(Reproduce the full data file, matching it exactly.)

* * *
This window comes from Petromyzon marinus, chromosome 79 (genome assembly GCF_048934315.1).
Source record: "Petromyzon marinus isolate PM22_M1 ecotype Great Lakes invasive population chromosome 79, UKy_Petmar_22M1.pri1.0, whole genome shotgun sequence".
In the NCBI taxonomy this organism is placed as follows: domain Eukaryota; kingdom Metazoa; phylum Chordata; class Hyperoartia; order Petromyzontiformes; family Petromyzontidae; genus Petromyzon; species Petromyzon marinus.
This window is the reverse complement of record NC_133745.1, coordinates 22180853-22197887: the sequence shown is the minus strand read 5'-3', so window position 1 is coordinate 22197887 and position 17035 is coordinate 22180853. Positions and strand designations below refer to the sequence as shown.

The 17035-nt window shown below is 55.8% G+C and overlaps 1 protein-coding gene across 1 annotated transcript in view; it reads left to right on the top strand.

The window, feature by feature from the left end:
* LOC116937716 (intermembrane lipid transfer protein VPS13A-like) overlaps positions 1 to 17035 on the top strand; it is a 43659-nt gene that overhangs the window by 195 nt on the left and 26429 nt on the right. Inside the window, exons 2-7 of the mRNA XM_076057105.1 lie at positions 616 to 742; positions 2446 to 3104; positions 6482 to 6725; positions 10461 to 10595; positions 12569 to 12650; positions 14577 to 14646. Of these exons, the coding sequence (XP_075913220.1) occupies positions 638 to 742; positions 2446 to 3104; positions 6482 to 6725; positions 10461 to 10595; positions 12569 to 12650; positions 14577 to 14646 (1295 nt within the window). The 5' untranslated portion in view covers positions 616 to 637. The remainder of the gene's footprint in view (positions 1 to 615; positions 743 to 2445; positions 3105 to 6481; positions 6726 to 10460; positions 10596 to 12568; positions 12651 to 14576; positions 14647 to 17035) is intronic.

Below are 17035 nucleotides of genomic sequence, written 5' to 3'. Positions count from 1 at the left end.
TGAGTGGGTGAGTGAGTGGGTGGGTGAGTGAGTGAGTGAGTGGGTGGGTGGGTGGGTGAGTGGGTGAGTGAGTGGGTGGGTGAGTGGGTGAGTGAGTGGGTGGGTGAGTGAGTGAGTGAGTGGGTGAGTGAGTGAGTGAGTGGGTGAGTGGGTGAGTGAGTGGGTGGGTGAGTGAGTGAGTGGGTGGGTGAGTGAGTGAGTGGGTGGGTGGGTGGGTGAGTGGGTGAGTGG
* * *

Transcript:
This window comes from Petromyzon marinus, chromosome 79 (genome assembly GCF_048934315.1).
Source record: "Petromyzon marinus isolate PM22_M1 ecotype Great Lakes invasive population chromosome 79, UKy_Petmar_22M1.pri1.0, whole genome shotgun sequence".
In the NCBI taxonomy this organism is placed as follows: domain Eukaryota; kingdom Metazoa; phylum Chordata; class Hyperoartia; order Petromyzontiformes; family Petromyzontidae; genus Petromyzon; species Petromyzon marinus.
This window is the reverse complement of record NC_133745.1, coordinates 22180853-22197887: the sequence shown is the minus strand read 5'-3', so window position 1 is coordinate 22197887 and position 17035 is coordinate 22180853. Positions and strand designations below refer to the sequence as shown.

The 17035-nt window shown below is 55.8% G+C and overlaps 1 protein-coding gene across 1 annotated transcript in view; it reads left to right on the top strand.

The window, feature by feature from the left end:
* LOC116937716 (intermembrane lipid transfer protein VPS13A-like) overlaps positions 1 to 17035 on the top strand; it is a 43659-nt gene that overhangs the window by 195 nt on the left and 26429 nt on the right. Inside the window, exons 2-7 of the mRNA XM_076057105.1 lie at positions 616 to 742; positions 2446 to 3104; positions 6482 to 6725; positions 10461 to 10595; positions 12569 to 12650; positions 14577 to 14646. Of these exons, the coding sequence (XP_075913220.1) occupies positions 638 to 742; positions 2446 to 3104; positions 6482 to 6725; positions 10461 to 10595; positions 12569 to 12650; positions 14577 to 14646 (1295 nt within the window). The 5' untranslated portion in view covers positions 616 to 637. The remainder of the gene's footprint in view (positions 1 to 615; positions 743 to 2445; positions 3105 to 6481; positions 6726 to 10460; positions 10596 to 12568; positions 12651 to 14576; positions 14647 to 17035) is intronic.

Below are 17035 nucleotides of genomic sequence, written 5' to 3'. Positions count from 1 at the left end.
TGAGTGGGTGAGTGAGTGGGTGGGTGAGTGAGTGAGTGAGTGGGTGGGTGGGTGGGTGAGTGGGTGAGTGAGTGGGTGGGTGAGTGGGTGAGTGAGTGGGTGGGTGAGTGAGTGAGTGAGTGGGTGAGTGAGTGAGTGAGTGGGTGAGTGGGTGAGTGAGTGGGTGGGTGAGTGAGTGAGTGGGTGGGTGAGTGAGTGAGTGGGTGGGTGGGTGGGTGAGTGGGTGAGTGG